The recent scandal surrounding Walter Reed Army Medical Center–set off in February by a Washington Post investigative series documenting cases of alleged neglect–may not be the end of veterans’ grievances against the government. The Post’s disturbing account of building deterioration and patient neglect at the facility, which houses sick and wounded Iraq veterans, set off a political firestorm that resulted in the hospital’s highest official being relieved of command.
Now, Tresa Baldas at the National Law Journal reports that legal action may be close in tow, as Disabled American Veterans (DAV), a nonprofit group that assists veterans applying for disability benefits, has teamed up with three law firms volunteering their services. Their target? The disability ratings process that determines how much and for how long each injured soldier gets paid.
Before awarding benefits to injured veterans, the government medically evaluates each soldier and assigns a disability rating that determines the amount of benefits awarded. DAV alleges that the government is deliberately downplaying veterans’ injuries, compensating them less by assigning ratings that are too low. The group began an investigation into the rating system that coincided with the Walter Reed neglect scandal. The Law Journal reports:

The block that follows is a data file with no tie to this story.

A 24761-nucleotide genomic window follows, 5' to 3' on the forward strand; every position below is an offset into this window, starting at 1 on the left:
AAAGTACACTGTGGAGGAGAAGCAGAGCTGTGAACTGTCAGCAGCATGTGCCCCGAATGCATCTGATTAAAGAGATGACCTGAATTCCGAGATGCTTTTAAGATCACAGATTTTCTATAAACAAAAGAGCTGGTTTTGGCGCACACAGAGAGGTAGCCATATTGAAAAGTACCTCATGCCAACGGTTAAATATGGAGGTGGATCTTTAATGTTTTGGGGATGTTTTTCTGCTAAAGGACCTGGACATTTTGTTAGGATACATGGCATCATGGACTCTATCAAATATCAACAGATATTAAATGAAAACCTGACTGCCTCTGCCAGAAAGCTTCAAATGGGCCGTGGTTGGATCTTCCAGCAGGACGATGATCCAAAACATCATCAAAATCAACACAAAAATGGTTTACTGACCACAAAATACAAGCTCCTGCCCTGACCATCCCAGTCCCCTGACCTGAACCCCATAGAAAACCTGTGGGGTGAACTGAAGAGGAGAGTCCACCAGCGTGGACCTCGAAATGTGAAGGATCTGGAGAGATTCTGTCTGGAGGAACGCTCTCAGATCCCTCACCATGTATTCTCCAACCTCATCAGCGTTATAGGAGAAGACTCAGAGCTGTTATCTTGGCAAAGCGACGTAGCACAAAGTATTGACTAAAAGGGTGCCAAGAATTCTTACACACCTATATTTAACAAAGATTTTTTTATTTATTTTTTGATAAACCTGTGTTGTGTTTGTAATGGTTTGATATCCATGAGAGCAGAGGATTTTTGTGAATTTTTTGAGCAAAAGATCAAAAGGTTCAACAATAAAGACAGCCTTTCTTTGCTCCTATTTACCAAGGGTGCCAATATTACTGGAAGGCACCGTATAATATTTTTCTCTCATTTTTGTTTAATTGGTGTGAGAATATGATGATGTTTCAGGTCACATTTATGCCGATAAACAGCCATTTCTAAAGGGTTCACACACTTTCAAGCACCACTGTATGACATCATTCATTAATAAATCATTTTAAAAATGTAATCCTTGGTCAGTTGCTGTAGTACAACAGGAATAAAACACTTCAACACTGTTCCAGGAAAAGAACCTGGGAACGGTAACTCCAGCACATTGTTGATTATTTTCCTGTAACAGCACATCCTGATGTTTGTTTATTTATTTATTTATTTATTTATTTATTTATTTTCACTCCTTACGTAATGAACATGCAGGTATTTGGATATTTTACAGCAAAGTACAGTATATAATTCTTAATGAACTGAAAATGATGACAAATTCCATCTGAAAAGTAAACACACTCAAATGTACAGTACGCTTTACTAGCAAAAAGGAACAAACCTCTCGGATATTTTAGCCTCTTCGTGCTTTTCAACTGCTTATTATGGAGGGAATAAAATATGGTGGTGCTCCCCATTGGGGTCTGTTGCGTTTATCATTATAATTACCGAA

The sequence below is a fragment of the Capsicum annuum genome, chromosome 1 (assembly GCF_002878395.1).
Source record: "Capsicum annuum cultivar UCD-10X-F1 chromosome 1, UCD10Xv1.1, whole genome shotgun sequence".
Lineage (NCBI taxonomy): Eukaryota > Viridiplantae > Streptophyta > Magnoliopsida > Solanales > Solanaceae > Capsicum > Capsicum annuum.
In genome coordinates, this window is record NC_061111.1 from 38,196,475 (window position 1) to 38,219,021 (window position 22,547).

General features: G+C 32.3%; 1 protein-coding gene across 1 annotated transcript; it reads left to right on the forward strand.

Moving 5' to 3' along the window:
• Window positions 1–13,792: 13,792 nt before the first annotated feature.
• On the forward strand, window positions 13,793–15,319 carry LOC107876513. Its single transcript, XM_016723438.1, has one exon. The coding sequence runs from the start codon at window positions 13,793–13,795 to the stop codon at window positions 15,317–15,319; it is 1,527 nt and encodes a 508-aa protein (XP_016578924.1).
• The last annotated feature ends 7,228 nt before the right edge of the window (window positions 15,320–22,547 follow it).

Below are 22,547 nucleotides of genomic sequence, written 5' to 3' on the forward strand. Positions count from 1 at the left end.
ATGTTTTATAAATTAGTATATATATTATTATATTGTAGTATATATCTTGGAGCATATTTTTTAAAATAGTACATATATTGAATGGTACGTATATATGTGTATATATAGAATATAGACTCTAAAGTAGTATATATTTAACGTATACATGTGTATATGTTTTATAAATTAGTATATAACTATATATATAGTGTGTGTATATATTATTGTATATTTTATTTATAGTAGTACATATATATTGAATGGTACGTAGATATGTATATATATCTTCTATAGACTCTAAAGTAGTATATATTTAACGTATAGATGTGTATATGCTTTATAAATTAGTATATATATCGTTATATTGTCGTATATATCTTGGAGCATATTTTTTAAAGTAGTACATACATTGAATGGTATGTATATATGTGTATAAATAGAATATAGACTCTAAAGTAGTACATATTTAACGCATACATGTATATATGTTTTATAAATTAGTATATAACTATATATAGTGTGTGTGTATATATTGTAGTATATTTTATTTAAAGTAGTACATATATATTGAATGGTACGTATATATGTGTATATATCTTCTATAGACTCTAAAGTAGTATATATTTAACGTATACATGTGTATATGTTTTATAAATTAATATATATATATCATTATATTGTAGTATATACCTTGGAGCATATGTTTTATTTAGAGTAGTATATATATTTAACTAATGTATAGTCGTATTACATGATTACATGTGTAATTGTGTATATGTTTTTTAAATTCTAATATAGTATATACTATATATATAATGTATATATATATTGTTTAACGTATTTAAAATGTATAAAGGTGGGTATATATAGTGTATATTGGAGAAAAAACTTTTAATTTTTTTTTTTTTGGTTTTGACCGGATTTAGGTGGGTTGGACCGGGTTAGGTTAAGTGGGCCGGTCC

“The demand for our services has been very high,” said Ronald Smith, deputy general counsel for DAV who has handled several disability claims on behalf of soldiers. Smith said that to date, he knows of at least 30 cases at Walter Reed in which injured soldiers received substantially low ratings and are appealing their medical evaluations. Among those is Fred Ball, an explosion victim with two children who had a substantial part of his skull blown off in Iraq and a metal fragment embedded in his brain. According to Smith, the military should have given Ball a 100 percent disability rating, entitling him up to $2,471 a month. Instead, he got a 10 percent rating, entitling him to $337 a month. He’s been declared unfit for duty, but not hurt enough to receive full benefits.
Attorneys who have partnered with DAV will help wounded solders appeal their low disability ratings at formal hearings before what is known as the Physical Evaluation Board. Some cases may be appealed directly to the U.S. Court of Federal Claims in Washington, D.C., which has jurisdiction over the ratings appeals.